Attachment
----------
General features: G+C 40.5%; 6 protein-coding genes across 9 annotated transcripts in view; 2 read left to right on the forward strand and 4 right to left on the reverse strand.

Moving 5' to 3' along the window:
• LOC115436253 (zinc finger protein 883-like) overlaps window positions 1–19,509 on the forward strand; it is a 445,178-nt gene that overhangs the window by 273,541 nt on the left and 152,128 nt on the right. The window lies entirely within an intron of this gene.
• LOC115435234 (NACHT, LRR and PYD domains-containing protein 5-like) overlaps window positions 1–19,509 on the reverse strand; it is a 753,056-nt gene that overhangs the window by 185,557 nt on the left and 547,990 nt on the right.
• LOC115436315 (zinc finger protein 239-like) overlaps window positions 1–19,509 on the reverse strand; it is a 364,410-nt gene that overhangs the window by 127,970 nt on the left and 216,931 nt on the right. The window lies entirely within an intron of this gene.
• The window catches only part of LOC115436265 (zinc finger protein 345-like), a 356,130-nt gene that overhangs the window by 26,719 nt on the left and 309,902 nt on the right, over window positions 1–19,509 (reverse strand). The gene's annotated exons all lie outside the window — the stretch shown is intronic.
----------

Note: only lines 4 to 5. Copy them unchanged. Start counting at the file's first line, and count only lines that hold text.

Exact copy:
• LOC115435234 (NACHT, LRR and PYD domains-containing protein 5-like) overlaps window positions 1–19,509 on the reverse strand; it is a 753,056-nt gene that overhangs the window by 185,557 nt on the left and 547,990 nt on the right.
• LOC115436315 (zinc finger protein 239-like) overlaps window positions 1–19,509 on the reverse strand; it is a 364,410-nt gene that overhangs the window by 127,970 nt on the left and 216,931 nt on the right. The window lies entirely within an intron of this gene.